Prion and Fungal Diseases

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A very unusual kind of infectious pathogen is an abnormal protein called a prion, not associated with either DNAor RNA. Neurodegenerative diseases such as scrapie in sheep and bovine spon-giform encephalopathy (BSE, or mad cow disease), as well as kuru and Creutzfeld-Jacob disease in humans, are prion diseases. The abnormal protein is a refolded form of a normal brain protein, and prions cause the normal proteins to fold into the prion form in brains of infected individuals. Prions are very stable and are not destroyed by heat, light, or acid, so prions eaten in animal proteins can cause rapid or very delayed disease in the individual that ingested the prions. Animal tissues have been banned in animal feed in Europe and elsewhere, and many Europeans have stopped eating beef because of outbreaks of mad cow disease in England.

Fungi are plantlike parasites without chlorophyll, subdivided into yeasts and molds. They may cause skin infections or localized or systemic internal infections. Yeasts are single cells that are much more complex than bacteria, while molds have branching filaments (hyphae) extending into host cells to obtain nutrients. Fungi that colonize the skin (dermatophytes) may cause diseases such as mange or ringworm, while yeasts infect mucous membranes or other moist surfaces. The immune response can often control or eliminate fungal infections, but such infections can be lethal in immunocompromised hosts.

Parasites may enter the body or remain on the body surface as they obtain nutrients from a living animal host. The condition of having parasites is called infestation rather than infection, but disease generally results from the parasites' effects on the host. Diseases caused by protozoan parasites include amebic dysentery, giardiasis, toxo-plasmosis, malaria, and pneumocystis pneumonia. Important parasitic worms are roundworms, tapeworms, and flukes, which infest nearly all animals, and often have multiple host species during their complex life cycles. Worms may reside in the digestive tract, heart, liver, lungs, eyes, lymphatic system, skeletal muscle, or other organs and systems, where they can cause malnutrition, tissue damage, and death of the host. Blood-sucking insects such as lice and mosquitoes, or other arthro pods such as ticks and mites, may act as vectors that transmit protozoan parasites, bacteria, or viruses to a host animal during blood removal. Arthropod-vectored diseases with animal reservoir hosts have caused many major diseases in humans as well, such as malaria, yellow fever, hantavirus diseases, sleeping sickness, and several forms of encephalitis. All animals are subject to infestation by many parasites against which the immune system responds; reduction of parasite load in humans and domestic animals in industrialized societies is thought to be related to the increased incidence of allergy in both humans and pets.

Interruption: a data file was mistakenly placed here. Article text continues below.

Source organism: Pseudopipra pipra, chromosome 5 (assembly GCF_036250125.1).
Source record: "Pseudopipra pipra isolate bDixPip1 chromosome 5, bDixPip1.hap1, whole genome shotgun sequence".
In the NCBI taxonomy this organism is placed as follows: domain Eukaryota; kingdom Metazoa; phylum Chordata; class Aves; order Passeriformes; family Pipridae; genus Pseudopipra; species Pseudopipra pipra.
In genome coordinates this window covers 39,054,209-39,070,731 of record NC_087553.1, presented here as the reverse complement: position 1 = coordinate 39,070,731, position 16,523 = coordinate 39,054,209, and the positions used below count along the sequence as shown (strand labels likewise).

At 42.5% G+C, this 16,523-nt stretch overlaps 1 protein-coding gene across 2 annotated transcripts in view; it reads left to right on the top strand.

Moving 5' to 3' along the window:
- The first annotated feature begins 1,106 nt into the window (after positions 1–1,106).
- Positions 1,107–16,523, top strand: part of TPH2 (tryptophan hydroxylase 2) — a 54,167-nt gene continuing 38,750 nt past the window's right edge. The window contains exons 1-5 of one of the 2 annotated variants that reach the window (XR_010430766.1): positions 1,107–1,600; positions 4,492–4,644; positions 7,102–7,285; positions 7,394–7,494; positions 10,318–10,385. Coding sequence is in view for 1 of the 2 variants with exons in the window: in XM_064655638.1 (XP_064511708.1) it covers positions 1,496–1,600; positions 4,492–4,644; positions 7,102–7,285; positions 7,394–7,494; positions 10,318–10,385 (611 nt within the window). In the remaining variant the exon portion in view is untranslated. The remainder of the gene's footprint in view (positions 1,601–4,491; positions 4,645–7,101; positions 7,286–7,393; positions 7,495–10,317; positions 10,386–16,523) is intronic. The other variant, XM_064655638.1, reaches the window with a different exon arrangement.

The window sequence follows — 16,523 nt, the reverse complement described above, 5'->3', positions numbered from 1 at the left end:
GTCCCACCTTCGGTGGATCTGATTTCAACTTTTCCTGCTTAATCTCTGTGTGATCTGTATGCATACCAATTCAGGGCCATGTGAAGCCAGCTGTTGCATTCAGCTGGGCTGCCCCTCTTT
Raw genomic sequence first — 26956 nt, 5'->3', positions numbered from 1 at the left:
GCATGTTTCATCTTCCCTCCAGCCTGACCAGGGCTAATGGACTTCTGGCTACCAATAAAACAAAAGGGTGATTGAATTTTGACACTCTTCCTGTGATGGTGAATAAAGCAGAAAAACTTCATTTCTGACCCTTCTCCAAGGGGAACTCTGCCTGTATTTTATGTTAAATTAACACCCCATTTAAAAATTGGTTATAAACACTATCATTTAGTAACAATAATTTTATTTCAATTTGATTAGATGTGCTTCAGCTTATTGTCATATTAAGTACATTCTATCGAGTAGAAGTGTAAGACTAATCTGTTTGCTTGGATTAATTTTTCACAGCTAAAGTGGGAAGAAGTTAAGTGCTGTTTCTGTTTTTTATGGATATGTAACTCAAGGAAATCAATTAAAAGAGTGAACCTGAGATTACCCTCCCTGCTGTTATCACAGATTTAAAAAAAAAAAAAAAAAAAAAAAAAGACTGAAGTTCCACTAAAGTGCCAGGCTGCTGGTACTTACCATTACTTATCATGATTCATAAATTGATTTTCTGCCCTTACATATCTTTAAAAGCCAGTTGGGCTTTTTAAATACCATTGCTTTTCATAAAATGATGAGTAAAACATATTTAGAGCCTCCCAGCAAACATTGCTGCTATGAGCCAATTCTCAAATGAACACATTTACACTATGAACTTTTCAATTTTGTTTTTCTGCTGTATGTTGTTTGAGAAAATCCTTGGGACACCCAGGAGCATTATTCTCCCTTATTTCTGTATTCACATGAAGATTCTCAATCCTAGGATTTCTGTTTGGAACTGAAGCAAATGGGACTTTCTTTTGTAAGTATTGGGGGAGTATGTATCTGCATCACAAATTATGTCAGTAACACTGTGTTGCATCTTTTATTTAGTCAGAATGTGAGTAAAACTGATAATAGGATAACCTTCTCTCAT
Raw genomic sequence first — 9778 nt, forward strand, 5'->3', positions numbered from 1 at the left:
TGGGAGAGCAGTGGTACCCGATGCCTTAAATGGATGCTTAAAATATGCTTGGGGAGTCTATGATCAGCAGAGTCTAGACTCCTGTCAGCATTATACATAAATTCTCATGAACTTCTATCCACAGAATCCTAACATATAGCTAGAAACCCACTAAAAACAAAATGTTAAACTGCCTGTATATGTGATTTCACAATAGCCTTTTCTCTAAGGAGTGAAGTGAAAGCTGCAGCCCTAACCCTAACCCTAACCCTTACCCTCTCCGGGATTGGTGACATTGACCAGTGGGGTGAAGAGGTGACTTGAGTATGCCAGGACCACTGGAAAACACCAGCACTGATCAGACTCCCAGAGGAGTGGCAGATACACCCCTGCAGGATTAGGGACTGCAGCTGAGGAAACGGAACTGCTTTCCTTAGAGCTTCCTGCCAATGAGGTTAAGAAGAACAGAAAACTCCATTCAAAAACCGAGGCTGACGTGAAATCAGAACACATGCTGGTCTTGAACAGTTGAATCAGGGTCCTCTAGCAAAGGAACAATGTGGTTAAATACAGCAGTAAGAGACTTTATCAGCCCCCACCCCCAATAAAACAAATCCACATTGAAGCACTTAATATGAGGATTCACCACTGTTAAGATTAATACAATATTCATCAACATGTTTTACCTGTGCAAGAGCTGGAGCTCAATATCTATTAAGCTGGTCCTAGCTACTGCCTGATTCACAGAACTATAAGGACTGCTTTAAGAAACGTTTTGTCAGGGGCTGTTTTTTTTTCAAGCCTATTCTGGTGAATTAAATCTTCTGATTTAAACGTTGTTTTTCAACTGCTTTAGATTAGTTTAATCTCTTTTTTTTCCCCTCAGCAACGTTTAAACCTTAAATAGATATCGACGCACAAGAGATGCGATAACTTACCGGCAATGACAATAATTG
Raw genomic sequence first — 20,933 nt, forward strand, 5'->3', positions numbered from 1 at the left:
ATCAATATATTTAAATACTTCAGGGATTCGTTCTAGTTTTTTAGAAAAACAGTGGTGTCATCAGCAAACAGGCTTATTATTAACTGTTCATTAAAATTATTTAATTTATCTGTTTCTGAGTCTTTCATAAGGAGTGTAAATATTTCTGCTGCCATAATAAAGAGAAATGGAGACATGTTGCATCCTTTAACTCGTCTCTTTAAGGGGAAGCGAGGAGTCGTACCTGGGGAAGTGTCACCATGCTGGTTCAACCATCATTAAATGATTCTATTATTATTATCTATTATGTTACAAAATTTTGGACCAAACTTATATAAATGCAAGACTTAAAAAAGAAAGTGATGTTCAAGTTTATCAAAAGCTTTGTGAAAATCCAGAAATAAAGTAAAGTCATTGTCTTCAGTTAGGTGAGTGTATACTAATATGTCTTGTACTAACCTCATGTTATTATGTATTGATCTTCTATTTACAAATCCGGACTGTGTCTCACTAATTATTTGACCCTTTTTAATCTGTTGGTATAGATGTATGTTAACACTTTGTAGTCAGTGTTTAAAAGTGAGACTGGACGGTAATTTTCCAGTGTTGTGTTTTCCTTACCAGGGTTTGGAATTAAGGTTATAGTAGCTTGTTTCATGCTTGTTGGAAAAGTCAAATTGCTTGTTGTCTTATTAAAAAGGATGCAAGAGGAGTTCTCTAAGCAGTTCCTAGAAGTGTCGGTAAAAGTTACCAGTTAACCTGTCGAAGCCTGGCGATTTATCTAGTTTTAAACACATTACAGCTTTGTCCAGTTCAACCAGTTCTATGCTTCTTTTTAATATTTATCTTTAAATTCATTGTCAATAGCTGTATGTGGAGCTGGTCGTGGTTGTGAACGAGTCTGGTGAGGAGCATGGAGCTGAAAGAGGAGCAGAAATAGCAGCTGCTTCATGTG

Genetic and Congenital Diseases

Diseases that result from genetic abnormalities may be present at birth, or may not become apparent until later in life when metabolic processes fail to function because of inherited errors. Both single gene mutations and chromosomal abnormalities may occur, or diseases can be caused by interaction of genetic predisposition and environmental factors. Congenital diseases are present at birth, and can be genetic or developmental in cause. Developmental problems may be associated with nutrient deficiency, intrauterine injury, inadequate placental support for the fetus, or environmental agents such as radiation, toxins, or pathogens. Genetic problems tend to occur particularly in inbred lines of animals, such as purebred dogs, where breeding selection for desirable characteristics also inadvertently produces recessive inherited diseases such as hip dysplasia and deafness. Some congenital defects are considered desirably exotic in companion animals, such as curled ears or stubby tails in cats, droopy ears in rabbits, or short legs, flattened faces, or lack of hair in dogs.

Metabolic, Neoplastic, and Degenerative Diseases

Metabolic disorders include those that are strictly genetic, and those that have a combined etiology involving inheritance and environment. Disturbances of metabolism can include changes in endocrine functions or metabolic imbalances when an enzyme is missing due to a genetic mutation. The enzyme's substrate would then build up and cause damage, while the enzyme's product would not be formed, also causing problems.

Neoplastic diseases are characterized by abnormal cell division and tumors, enlarged growths that may be benign or malignant. Benign tumors do not spread throughout the body, but are usually enclosed in a dense connective tissue capsule. While their cells remain relatively normal aside from their unrestrained growth, benign tumors may grow to enormous size and cause death by compressing organs or blocking passageways.

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